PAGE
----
Beauty Pie, the membership-based beauty retailer, sees success with its unconventional pricing strategy

Why it’s interesting

  • Beauty Pie was started as a cross between Netflix and Everlane. Customers pay $10 a month for the right to pay for beauty products at cost ($5.38 for a cleanser), while non-members pay full price ($32 for this same product). Members can buy up to $100 of product per month on the $10 plan, or max out at $300 of product per month on the $30 plan. (Amazon uses a similar concept in its bookstores and will do so imminently at Whole Foods, featuring lower prices for Prime members.)

Why it matters

  • While many companies have launched programs that aim to replicate the transformative effects of Amazon Prime, most just focus on fast shipping, which is only one reason why Prime is so powerful. On the other hand, Beauty Pie is the best manifestation of Prime’s learnings we have seen because the approach aims to change consumption behavior.
  • This pricing mechanism has an interesting effect: The monthly subscription guarantees a steady revenue stream for the brand, while the rock-bottom prices ensure people will buy lots of products, thus driving scale and reducing costs of goods.
  • But the big questions is whether this pricing structure will give the brand enough cash flow to scale its marketing to the large market it needs to hit.

Amazon debuts new and improved aesthetic for its private labels

Why it’s interesting

  • Amazon’s homepage now prominently features Buttoned Down, its premier men’s private label. Clicking the page reveals a range of new, compelling photography, reminiscent of something from SuitSupply or another mid-tier menswear brand.

Why it matters

  • Because Amazon Fashion and, by extension, its private labels, lacked an elevated aesthetic, brands have refused to sell on the platform. Up until recently, Amazon’s private labels had the sleepy nature of normal private labels, even though this doesn’t mean they were unprofitable.
  • Amazon, realizing the importance of aesthetics in selling mid- and high-end clothes, is now stepping up its game. This is proof that getting the visual presentation right is learnable and does not cost a massive amount of money to achieve. Now that this is a priority, more aesthetic improvements are on the horizon, unless Amazon can somehow prove that it actually makes them sell fewer shirts, which would be fascinating.

Target posts holiday sales gains as its private labels and redesigned stores pay off

Why it’s interesting

  • In Target stores open for at least a year, sales rose 3.4% during November and December, versus a 1.3% decline last year in the same period. Healthy consumer spending contributed to part of the rise—other retailers also saw good gains—but Target’s individual efforts also paid off.
  • Target saw increased use of in-store pickup for online orders and is now tripling the size of its store remodeling program to 325 stores—evidence that the company believes it can replicate these positive results elsewhere. Target is also simplifying its discounting strategy, lowering prices across the board.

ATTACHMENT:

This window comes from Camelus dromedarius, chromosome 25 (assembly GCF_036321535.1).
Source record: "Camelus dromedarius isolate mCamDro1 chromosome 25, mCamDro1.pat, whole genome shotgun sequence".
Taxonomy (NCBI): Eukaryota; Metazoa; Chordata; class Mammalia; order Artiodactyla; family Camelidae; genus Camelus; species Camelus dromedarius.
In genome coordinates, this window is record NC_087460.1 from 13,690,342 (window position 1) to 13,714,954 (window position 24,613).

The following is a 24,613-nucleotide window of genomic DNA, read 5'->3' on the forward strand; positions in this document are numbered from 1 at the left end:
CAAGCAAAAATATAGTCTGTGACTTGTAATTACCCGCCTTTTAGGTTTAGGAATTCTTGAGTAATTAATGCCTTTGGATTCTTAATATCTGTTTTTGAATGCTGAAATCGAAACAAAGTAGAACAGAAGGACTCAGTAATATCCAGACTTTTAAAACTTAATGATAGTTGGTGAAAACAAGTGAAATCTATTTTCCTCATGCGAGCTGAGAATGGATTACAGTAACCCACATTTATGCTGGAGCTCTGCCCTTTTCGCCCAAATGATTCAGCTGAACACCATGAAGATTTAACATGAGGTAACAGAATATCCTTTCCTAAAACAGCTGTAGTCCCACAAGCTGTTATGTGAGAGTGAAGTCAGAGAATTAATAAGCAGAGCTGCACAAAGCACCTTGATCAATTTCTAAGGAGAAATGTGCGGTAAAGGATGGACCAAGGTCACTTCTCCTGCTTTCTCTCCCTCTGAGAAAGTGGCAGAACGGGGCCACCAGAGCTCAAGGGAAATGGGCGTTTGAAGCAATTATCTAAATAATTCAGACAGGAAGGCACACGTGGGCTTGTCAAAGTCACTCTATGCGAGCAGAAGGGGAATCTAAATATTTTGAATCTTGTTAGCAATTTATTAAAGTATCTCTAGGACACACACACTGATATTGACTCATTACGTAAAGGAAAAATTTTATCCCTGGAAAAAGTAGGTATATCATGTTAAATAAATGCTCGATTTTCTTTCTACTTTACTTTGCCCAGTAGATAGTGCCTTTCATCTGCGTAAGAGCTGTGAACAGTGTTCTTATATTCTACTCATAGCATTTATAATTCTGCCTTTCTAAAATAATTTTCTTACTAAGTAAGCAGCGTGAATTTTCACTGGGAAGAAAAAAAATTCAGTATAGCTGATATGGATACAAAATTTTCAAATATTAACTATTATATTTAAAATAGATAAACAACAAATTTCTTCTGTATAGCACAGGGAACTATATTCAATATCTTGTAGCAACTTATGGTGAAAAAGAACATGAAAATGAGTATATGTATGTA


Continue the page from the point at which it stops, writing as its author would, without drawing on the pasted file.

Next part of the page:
Why it matters

  • Target is clearly working hard to compete with Amazon in many categories. These early steps are signs that the battle is not over. Focusing on new stores and more private labels—which shoppers can only get a Target—still has upside. The concern, of course, is that lower prices and costly expansion will create a drag on profitability, but for now the company expects profit to rise for Q4 2017.

Amazon is one of the largest online beauty retailers in the U.S. without really trying

Why it’s interesting

  • Amazon has yet to focus ample time on beauty, though it is the largest online beauty retailer in the U.S., according to some reports. Even so, Amazon’s lack of attention to the market has led most brands to ignore the channel and focus on their own sites and third-party retail. But this will change as Amazon gets its act together, as it is doing with private labels.

Why it matters

  • Amazon’s fee structure, which can range from 15-25% of sales, is more attractive on a margin basis than traditional wholesale, which would allow brands to capture more margin.
  • Estée Lauder says it has no plans to sell on Amazon, while Coty is only interested in selling some of its lower-end offerings on the platform—not its higher-end lines. Sephora, however, has stopped selling some brands that are now available on Amazon—a bold position that might not last long as brands have to keep growing.
  • Like with most things Amazon, taking the beauty industry seriously seems not like a matter of if, but when.

Aural advertising is making a comeback as Amazon Echo, Google Home and podcasts grow more popular.

Why it’s interesting

  • Social media platforms, Google search and other online marketing tools have traditionally led brands to focus on the visual over the sonic—some have stood out with  thumb-stopping visuals and soundless, captioned videos. But with the rise of home-assistant devices and the popularity of podcasts, some brands have started to put renewed focus on sound, songs and melodies.
  • Visa, for example, is testing out branded chimes that will play after a transaction is completed online and in-person, finding that it leads to higher consumer trust.

Why it matters

  • Sonic branding has become an afterthought and creativity in the sonic-only space is limited, tasking brands to not only think about how they look and feel, but increasingly, how they sound.
  • Alexa, launched only one year ago, was the best selling item on Amazon during the holiday season and voice search is used by millions of shoppers, according to Amazon. Big brands, especially those who sell commodities, are thinking through their own voice-shopping strategies knowing that a failure to do so will cut into its sales.